The sense “Sandkings” conveys – the sense of being slowly, ineluctably trapped in a nightmare – comes as close as anything to being the defining characteristic of the Weird. It’s mercilessly, perfectly evoked in this anthology in such stories as Haruki Murakami’s matter-of-fact “The Ice Man” (1991) or Marc Laidlaw’s expertly disturbing “The Diane Arbus Suicide Portfolio” (1993) or that modern masterpiece of the genre, Finnish writer Leena Krohn’s great 1985 novella “Tainaron: Mail from Another City.” In these and other stories, readers will find whole worlds – dark and unnerving worlds – remorselessly anatomized, and if they’ll be confronted with pro forma inclusions like Stephen King (an admittedly less-stultifying-than-usual thing called “The Man in the Black Suit”), they’ll also find not one but two stories by the mighty M. John Harrison.

Of course any long-time reader of the genre will have gripes – even anthologists of such awe-inspiring competence as the VanderMeers must expect that. Clive Barker, for instance, has written many things much stronger “In the Hills, the Cities,” the story included here. And although it’s heartening to see the consistently under-appreciated Lucius Shepard included in these pages, his story, 1987′s “Shades,” is far less gripping than 1990′s “The All-Consuming,” which he co-wrote with Robert Frazier. And it’s a shame that even readers as inclusive as our present editors continue to ignore the sublime John Collier.

(Equally a shame that in his Afterword, extremely talented novelist China Mieville decides to do his best post-modern pub-ranter imitation: “Fate is inexorable. Sometimes cruel, desserts wrought not always according to our own mortality, but part of something utter and total. The Wyrd is perhaps not holy, but it is whole-y.” Sigh.)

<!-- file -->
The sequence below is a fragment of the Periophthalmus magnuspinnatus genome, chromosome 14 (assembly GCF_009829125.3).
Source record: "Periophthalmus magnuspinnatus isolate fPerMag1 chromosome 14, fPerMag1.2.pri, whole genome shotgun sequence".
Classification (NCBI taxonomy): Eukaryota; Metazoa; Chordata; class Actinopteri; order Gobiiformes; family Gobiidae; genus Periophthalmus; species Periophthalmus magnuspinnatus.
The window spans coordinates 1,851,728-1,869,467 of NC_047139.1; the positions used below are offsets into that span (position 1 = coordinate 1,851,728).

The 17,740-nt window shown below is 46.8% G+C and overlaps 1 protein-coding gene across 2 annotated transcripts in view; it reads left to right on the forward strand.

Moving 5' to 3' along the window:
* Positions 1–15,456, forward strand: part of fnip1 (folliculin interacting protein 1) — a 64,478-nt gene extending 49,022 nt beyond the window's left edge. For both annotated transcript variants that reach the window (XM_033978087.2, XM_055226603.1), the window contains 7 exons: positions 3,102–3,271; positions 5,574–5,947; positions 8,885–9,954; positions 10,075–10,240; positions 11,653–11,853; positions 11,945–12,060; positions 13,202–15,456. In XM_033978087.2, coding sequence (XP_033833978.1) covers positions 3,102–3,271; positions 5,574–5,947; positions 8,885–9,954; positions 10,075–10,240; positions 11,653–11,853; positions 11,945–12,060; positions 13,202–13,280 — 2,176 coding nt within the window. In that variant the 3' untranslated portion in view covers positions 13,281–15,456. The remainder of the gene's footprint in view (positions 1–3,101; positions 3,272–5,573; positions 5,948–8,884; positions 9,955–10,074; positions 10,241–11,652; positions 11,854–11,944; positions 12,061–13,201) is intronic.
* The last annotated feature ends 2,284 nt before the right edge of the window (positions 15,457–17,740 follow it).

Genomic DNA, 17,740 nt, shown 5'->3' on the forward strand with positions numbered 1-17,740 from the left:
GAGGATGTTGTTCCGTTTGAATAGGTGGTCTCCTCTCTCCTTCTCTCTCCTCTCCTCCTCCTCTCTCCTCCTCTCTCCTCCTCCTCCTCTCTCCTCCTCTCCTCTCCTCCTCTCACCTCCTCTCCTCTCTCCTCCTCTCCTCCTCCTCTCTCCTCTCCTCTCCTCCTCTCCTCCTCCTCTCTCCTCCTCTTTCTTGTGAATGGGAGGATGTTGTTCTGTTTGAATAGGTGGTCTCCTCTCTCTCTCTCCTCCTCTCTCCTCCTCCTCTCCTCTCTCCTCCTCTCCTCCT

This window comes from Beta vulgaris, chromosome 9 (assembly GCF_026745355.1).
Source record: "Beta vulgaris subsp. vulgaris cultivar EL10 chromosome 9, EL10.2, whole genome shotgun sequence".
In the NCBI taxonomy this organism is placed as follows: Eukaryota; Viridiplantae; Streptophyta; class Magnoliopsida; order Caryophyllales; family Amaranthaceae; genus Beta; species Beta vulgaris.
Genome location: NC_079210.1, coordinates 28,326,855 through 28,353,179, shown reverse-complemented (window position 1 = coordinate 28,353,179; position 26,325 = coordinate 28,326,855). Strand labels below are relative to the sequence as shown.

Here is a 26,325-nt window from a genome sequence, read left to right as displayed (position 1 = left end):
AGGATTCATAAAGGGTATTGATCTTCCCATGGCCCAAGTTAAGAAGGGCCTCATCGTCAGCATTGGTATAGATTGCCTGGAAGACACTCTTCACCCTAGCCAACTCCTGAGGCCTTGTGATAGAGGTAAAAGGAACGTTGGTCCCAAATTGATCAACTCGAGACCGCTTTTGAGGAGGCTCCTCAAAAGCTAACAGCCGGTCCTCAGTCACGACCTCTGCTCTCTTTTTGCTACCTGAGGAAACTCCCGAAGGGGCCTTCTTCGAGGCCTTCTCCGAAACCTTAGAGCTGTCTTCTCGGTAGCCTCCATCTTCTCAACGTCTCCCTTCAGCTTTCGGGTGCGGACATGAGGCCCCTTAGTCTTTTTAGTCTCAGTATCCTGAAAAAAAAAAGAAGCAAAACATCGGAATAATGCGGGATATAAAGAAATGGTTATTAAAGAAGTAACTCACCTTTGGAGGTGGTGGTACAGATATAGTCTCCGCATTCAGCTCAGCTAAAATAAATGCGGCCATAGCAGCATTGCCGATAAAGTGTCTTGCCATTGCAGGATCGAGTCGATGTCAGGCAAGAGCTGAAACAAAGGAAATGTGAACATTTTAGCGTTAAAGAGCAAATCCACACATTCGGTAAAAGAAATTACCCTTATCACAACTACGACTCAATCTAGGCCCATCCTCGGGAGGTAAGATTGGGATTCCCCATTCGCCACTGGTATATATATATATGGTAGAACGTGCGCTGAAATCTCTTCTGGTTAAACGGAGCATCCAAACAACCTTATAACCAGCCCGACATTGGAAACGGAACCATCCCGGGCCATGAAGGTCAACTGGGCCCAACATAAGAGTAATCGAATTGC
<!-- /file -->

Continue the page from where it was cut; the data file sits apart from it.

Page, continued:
But such quibbles are minuscule things in the face of over 1100 pages of such extraordinary entertainments. Tor is offering the book simultaneously in both paperback and hardcover; my advice: buy one of both, the hardcover for home, the paperback to lug around with you everywhere, turning every bus-stop and waiting-room into a weird echo-chamber full of misshapen things lurking just out of sight, scaring yourself silly with images that follow you into your dreams, letting out a strangled little scream when a friend interrupts your reading with a hand on your shoulder. This is a once-in-a-lifetime anthology, something to be savored and re-read on any number of sleepless nights – and if those nights weren’t originally sleepless, The Weird will certainly make them so. And you won’t want it otherwise.

 

One Comment »

  • john smyth says:

    Just bought the book – looking forward to many good reads. Inevitable non-inclusionn gripes : why no “Three Miles Up’, the incomparably chilling and undoubtably weird tale by Elisabeth Jane Howard? Also ‘The Accident’ and ‘A Persistent Woman’ by Marjorie Bowen – both miniature GEMS.. and all three in ‘The Virago Book Of Ghost Stories”.